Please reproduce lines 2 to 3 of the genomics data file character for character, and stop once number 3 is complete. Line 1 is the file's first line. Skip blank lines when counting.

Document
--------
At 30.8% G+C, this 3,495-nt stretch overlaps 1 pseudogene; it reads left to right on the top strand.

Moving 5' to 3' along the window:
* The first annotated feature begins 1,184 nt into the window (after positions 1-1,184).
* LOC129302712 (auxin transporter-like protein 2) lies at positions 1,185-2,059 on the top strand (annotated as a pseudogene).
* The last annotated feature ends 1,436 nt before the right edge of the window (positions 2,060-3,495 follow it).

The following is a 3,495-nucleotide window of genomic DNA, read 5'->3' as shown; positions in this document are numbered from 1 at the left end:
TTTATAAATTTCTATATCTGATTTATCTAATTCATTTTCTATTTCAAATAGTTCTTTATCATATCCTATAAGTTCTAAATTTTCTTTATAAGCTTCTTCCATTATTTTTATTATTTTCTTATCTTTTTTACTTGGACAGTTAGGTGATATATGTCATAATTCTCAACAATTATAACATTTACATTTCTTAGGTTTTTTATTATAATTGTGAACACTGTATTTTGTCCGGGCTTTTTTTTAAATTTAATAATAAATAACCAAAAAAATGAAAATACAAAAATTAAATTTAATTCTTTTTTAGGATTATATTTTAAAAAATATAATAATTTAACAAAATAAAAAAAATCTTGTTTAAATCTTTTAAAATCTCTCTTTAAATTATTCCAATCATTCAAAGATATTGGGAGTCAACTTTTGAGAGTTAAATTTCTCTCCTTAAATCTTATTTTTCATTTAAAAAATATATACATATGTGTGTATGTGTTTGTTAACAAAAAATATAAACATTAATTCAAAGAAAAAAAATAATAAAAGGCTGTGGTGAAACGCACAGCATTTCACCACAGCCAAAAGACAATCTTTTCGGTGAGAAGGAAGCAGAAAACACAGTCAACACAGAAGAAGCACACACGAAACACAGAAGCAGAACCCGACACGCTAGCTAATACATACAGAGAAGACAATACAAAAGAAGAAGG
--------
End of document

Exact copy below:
Moving 5' to 3' along the window:
* The first annotated feature begins 1,184 nt into the window (after positions 1-1,184).